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What does it take to win my personal injury claim (Ontario)?


March 6, 2013

One of the most common questions we get from clients here at our law firm is "what does it take to have a sucessful accident case"? Essentially, people want to know what they can do in order to maximize their recovery and reduce their waiting time. It doesn't matter if the client is from Toronto, London, or Peterborough; the question is always the same.

For starters, there is no short or easy answer to this question, and similar fact questions. Every person is different, every injury is different, every accident is different, which makes every case different.

There is also no such thing as "winning" a case. If you're really hurt, then no amount of money will ever compensate you for your lost health. WIll a million dollars help you walk again if you've been rendered a parapeligic following serious car wreck on Highway 401 outside of Woodstock? Think about it.

What we tell people is that they ought to focus on their wellness and rehabilitation. The rest will take care of itself. The more which people focus on their legal case, the more anxious, worried and frustrated they will get. There are countless legal hurdles which need to be overcome by a skillful lawyer which all take time. Add to that the limited resouces in Ontario's Courts and at FSCO which contribute to a long delay, you might be waiting a long time until your case sees the inside of the Courtroom, let alone settle.

But, there are certain things which people can do in order to ensure that their recovery (along with their lawsuit) runs smoothly.

Here are some of Brian Goldfinger's tips or observations for a winning injury case in Ontario:

1. For starters, you need to be genuinely hurt as a result of somebody else's negligence or wrongful act. This is particularly important for car crash cases in Ontario as there is a threshold for damages (serious and permanent). This negligence or wrongful act needs to have caused, or be directly related to your damages. At law, this is called liability, causation, and damages. You need to have all three in order to have a sucessful case. Your lawyer cannot make up the facts. The facts are what they are. So, if you accidentally fall down the stairs at your brother's house and fracture your ankle, nobody will doubt that you're injured (damages), and nobody will doubt that your injuries were caused by the fall (causation), but where there will be an issue will be liabilty. Is it your brother's fault you were a clutz and fell down the stairs on your own accord? Or did you fall down the stairs because there was not bannister or the stairs were in a state of disrepair? As you can see, any sucessful case will have the above three elements. Without them, your case will prove very difficult for any legal counsel.care19.jpg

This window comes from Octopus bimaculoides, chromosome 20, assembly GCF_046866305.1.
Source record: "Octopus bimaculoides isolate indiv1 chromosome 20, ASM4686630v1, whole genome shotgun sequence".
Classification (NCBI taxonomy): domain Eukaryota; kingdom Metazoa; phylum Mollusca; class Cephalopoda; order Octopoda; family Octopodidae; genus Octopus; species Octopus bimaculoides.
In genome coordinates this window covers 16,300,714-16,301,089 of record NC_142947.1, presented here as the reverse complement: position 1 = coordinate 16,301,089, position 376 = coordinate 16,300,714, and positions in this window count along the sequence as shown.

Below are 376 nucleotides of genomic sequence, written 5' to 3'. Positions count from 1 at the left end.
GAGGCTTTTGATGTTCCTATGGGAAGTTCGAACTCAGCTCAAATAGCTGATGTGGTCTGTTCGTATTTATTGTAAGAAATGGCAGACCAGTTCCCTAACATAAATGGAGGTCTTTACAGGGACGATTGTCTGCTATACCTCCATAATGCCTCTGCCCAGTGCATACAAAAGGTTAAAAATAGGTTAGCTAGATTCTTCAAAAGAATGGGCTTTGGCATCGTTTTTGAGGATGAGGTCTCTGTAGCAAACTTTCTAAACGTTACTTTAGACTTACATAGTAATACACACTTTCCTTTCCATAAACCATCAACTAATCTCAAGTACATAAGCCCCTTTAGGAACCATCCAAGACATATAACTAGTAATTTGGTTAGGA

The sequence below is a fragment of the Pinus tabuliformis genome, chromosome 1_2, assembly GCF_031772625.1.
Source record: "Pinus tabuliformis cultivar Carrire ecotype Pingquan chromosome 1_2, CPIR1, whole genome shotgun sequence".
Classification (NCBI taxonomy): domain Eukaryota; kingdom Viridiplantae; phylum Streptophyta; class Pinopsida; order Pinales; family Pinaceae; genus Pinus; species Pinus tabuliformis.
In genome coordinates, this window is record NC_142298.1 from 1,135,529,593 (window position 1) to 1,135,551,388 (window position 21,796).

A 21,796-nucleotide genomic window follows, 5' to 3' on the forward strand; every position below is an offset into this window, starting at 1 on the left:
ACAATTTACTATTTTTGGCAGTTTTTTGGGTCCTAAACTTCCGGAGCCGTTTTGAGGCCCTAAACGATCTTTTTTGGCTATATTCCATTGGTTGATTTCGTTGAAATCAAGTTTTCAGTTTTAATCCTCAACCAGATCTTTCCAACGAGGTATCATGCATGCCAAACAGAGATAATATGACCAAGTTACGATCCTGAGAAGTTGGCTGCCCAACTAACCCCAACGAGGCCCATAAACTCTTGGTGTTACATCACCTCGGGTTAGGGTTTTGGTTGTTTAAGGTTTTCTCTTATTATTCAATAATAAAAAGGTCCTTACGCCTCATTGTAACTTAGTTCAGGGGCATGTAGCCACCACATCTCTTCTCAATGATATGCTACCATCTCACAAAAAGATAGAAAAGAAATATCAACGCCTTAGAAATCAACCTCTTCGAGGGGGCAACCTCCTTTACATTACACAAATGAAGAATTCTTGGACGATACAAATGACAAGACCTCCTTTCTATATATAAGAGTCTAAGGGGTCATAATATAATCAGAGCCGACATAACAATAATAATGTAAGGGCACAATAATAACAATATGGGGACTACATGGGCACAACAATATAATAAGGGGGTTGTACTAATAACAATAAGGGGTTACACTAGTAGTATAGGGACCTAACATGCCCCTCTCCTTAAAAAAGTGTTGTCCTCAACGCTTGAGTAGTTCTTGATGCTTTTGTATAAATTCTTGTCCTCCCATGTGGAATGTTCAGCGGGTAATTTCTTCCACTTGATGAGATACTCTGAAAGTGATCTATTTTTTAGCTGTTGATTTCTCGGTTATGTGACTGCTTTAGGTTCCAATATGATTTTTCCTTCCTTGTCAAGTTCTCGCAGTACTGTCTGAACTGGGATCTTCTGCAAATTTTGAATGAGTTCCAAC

2. Insurance companies, judges and juries like nice, hardworking and honest people. They do not like awarding or rewarding people who they believe to be liars, fakers, cheaters, fraudsters or malingerers. If you are genuinely hurt in a collision, or trauma, then your injuries will speak for themselves. You have nothing to hide, and you have no reason to lie. Be yourself. Be kind. Be nice. Remember: you NOT the bad guy despite the insurance companies efforts to make you feel that way.

3. Focus on your rehabilitation and don't miss any doctor appointments. I've seen some clients in areas such as Peterborough where there aren't many specialists wait months to see a neurologist. When their appointment date finally comes after waiting for 8 months to finally see this doctor, they sleep in and miss the appointment all together. Then they never get to see a neurologist again because by the time they get an appointment to see their family doctor, over a year has passed and all of the paper work gets lost through the cracks. When the insurance company asks what happened to that medical appointment, they don't sympathize that you slept in. They think that if it wasn't important enough for you to wake up for, then your injuries certainly cannot be that significant either. It's quite the inference, but it's a leap that's make time and time again, which is very convincing to juries.

4. Don't lie, don't guess, don't be dishonest to your lawyer or to the insurance company. See #2 above. I can't stress this enough. If you're hurt, it will come out. If you're a liar, they will track you down in your lie and destroy your lawsuit. You will only have yourself to blame.

5. If a little white truck is camped outside of your door, and follows you around when you leave your house to run errands like pick up your groceries, then call your lawyer immediately. You're right to be paranoid or feel like somebody is watching you. It's called survelllance, and insurance companies like this one make tons of money from insurers following accident victims like you around to catch them in the act of doing something they shouldn't be doing (bungee jumping, waterskiing, or lifting heavy objects when you say that you can't). Your lawyer won't be able to get the surveillance to stop, but we certainly know of a few tricks to slow it down, or make it less effective.

6. Try returing to work. Try leading as normal life as possible. There's nothing better for a case then a failed return to work effort. It's a win-win scenario for you, the client. If you can get back to work, then you don't need a law firm like Goldfinger Law in your life and you can start earning some money by working. But, if you can't work, then we can point to that failed return to work effort as proof that you tried, and failed as a result of your accient related injuries. At law, this is called mitigation of your damages. There is nothing better for a case then a client who tries to get back in to the swing of things.